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10 things we learned from ex-Astros manager AJ Hinch’s first interview after being fired following sign-stealing scandal

Hinch sat down with MLB Network’s Tom Verducci for an exclusive interview

HOUSTON – For the first time since being fired, ex-Houston Astros manager AJ Hinch opened up about his role in the sign-stealing scandal, in an exclusive interview with the MLB network.

Tom Verducci, the MLB Network reporter who sat down with Hinch, described his mood as “anxious."

Here were some of the highlights.

1. Does he feel responsible?

Hinch didn’t dodge responsibility.

“I still feel responsible and I’ll always feel responsible as the man up front,” he said.

Hinch added that it was a hard day when he was fired.

“It was a very emotional day for me and my family,” said the former Astros manager.

So why did Hinch agree to do the interview with Verducci?

“It happened on my watch. I’m not proud of that,” said Hinch, adding that, although he released an apology, he felt he owed the fans and baseball an on-camera apology.

2. What did he expect would be the outcome?

“I felt responsible from the beginning, so I knew there was going to be punishment," said Hinch. “But I didn’t know to what extent.”

This situation was unprecedented in the game, so Hinch said he knew it would be serious.

He added that when he found out his suspension was for a full year, he was “devastated.” Being fired obviously added more emotions and Hinch said he didn’t expect the firing.

3. What happened the day he got fired?

Hinch said he was downtown at Minute Maid when Astros owner Jim Crane asked him to come upstairs. He and Crane had an emotional conversation during which, where Crane fired him. At that point, Hinch says his concern became his family and taking his kids out of school.

“I didn’t want it to pop up on my kids’ phones at school,” said Hinch.

4. The report made it clear Hinch wasn’t involved. So how does he feel about being fired?

Hinch took a bat to the monitor twice, making it clear he wasn’t pleased with the sign stealing. So how does he feel about the fact that he was fired while players received immunity?

“My mindset was to demonstrate that I didn’t like it,” he said. I didn’t endorse it, but I was the manager."

Verducci brought up that in the report, the Astros players said they would have stopped had Hinch asked.

“That hurts to hear that," said Hinch. “In hindsight, I should have had a meeting and addressed it straightforward."

“Leadership is about what you tolerate. I tolerated too much," said Hinch.

5. Was Houston’s 2017 World Series victory tainted?

“It’s a fair question,” Hinch said. "I think everyone’s going to have to draw their own conclusion.”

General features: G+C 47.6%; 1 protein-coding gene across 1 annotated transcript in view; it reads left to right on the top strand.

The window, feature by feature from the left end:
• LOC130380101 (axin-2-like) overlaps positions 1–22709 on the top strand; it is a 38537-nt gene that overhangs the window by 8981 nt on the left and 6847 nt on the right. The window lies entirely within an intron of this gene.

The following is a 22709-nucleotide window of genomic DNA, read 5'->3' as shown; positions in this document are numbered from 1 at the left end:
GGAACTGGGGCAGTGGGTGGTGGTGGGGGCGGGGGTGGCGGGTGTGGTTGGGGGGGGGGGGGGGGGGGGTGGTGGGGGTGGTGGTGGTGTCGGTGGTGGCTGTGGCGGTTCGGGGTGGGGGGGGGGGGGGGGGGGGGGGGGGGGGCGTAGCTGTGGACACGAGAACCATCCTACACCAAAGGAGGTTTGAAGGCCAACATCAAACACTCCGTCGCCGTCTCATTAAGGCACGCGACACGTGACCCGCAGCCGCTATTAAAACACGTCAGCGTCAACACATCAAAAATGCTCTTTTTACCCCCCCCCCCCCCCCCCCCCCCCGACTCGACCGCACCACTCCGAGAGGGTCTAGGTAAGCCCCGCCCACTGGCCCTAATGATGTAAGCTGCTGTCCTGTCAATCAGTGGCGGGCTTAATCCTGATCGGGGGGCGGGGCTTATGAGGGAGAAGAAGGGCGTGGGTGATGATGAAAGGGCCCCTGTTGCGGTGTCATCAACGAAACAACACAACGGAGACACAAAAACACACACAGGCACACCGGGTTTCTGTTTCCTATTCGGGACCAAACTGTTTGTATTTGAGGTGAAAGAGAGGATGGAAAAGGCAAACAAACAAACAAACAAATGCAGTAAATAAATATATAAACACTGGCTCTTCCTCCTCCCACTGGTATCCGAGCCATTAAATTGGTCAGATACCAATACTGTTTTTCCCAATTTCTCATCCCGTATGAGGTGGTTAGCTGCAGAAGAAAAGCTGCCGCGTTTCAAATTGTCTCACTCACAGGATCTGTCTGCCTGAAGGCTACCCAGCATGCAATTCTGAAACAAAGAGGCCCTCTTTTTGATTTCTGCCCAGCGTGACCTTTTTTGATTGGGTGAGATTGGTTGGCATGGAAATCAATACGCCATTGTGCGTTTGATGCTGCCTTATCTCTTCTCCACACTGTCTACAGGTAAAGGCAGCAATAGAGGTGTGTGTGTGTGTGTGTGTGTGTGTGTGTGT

Hinch and general manager Jeff Luhnow were suspended for one season by Commissioner Rob Manfred, who found Houston illicitly used electronics to steal signs during their title run. Team owner Jim Crane then fired both Hinch and Luhnow.

Hinch defended his players’ talents but said the club put itself in a position where its achievements may be blemished.

6. Were the players wearing buzzers?

“We were investigated for 3 months,” said Hinch, adding that it was thorough and that he believes the findings (that the Astros did not use buzzers).

“I hope over time, it’s proven that it wasn’t,” he said. “But I understand the question. ... Unfortunately, we opened that door."

Manfred’s report noted the cheating was “player-driven” and that Hinch did not support it, but also said Hinch didn’t share that disapproval with players. Hinch said he was unsure how much the sign-stealing may have helped.

“Unfortunately, no one can really answer that question,” he said. "I can’t pinpoint what advantages or what happened or exactly what happened otherwise. But we did it to ourselves.”

7.) Does he think the players will apologize?

“I think the jury’s still out on exactly what the Houston players are going to say,” he said, pointing toward Spring Training as the possible time and place for contrition.

Team owner Jim Crane told KPRC 2 in an interview that the players would make a joint statement during Spring Training.

Hinch apologized in a statement the day of his firing, but Astros players — given immunity and thus not punished as part of MLB’s investigation — have been reluctant to say they were sorry. Speaking at baseball’s owners meetings Thursday, Manfred said he was not disappointed that no players had apologized.

8. What did he have to say about his reassurance in October 2019 that the team was not cheating

“It made me laugh, because it’s ridiculous,” Hinch said in an October 2019 interview about whether or not the Astros were cheating. The cheating scandal and probe is from the 2017 season. But Hinch faced allegations this past season as well.

“I know it looks bad, because it gets blurry, but I believe in what we were doing in 2019,” he said in the interview Friday.

9. What is his biggest regret?

“I should have had a more forceful interaction at the appropriate time,” said Hinch.

“This (moment), I feel like I fell short.”

10. What now?

“I hope to gain balance, perspective, and learn from this entire thing,” said Hinch.

“I’m proud of what I’ve done in baseball,” he added, noting this will be the first time in 24 years he won’t be involved in Spring Training.

“I’m going to serve my suspension quietly... it’s going to be a long summer."

Unsurprisingly, Hinch said he hopes to manage again. His suspension concludes after the 2020 season.